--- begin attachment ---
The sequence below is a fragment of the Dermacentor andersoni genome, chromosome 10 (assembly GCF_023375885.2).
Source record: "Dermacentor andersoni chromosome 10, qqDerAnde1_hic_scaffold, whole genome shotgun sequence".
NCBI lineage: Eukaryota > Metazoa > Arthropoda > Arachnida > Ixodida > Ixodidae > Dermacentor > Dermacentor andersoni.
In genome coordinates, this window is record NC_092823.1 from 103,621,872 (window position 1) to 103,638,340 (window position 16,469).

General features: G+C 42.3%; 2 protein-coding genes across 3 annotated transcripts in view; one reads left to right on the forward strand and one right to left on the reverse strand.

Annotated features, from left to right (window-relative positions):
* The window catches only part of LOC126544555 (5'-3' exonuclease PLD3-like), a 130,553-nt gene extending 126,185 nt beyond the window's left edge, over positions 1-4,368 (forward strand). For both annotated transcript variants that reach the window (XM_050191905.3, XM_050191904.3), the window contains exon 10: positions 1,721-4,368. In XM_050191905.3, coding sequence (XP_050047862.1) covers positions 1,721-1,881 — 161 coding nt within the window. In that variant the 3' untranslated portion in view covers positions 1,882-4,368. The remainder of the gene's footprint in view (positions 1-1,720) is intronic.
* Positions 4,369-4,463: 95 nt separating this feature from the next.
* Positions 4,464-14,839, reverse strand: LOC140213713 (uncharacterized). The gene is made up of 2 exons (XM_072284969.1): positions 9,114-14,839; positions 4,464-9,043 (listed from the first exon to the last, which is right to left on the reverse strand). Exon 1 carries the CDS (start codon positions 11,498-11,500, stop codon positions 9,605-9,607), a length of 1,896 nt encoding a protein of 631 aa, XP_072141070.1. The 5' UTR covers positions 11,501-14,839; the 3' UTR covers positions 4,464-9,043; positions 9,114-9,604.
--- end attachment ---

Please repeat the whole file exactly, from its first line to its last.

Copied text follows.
The sequence below is a fragment of the Dermacentor andersoni genome, chromosome 10 (assembly GCF_023375885.2).
Source record: "Dermacentor andersoni chromosome 10, qqDerAnde1_hic_scaffold, whole genome shotgun sequence".
NCBI lineage: Eukaryota > Metazoa > Arthropoda > Arachnida > Ixodida > Ixodidae > Dermacentor > Dermacentor andersoni.
In genome coordinates, this window is record NC_092823.1 from 103,621,872 (window position 1) to 103,638,340 (window position 16,469).

General features: G+C 42.3%; 2 protein-coding genes across 3 annotated transcripts in view; one reads left to right on the forward strand and one right to left on the reverse strand.

Annotated features, from left to right (window-relative positions):
* The window catches only part of LOC126544555 (5'-3' exonuclease PLD3-like), a 130,553-nt gene extending 126,185 nt beyond the window's left edge, over positions 1-4,368 (forward strand). For both annotated transcript variants that reach the window (XM_050191905.3, XM_050191904.3), the window contains exon 10: positions 1,721-4,368. In XM_050191905.3, coding sequence (XP_050047862.1) covers positions 1,721-1,881 — 161 coding nt within the window. In that variant the 3' untranslated portion in view covers positions 1,882-4,368. The remainder of the gene's footprint in view (positions 1-1,720) is intronic.
* Positions 4,369-4,463: 95 nt separating this feature from the next.
* Positions 4,464-14,839, reverse strand: LOC140213713 (uncharacterized). The gene is made up of 2 exons (XM_072284969.1): positions 9,114-14,839; positions 4,464-9,043 (listed from the first exon to the last, which is right to left on the reverse strand). Exon 1 carries the CDS (start codon positions 11,498-11,500, stop codon positions 9,605-9,607), a length of 1,896 nt encoding a protein of 631 aa, XP_072141070.1. The 5' UTR covers positions 11,501-14,839; the 3' UTR covers positions 4,464-9,043; positions 9,114-9,604.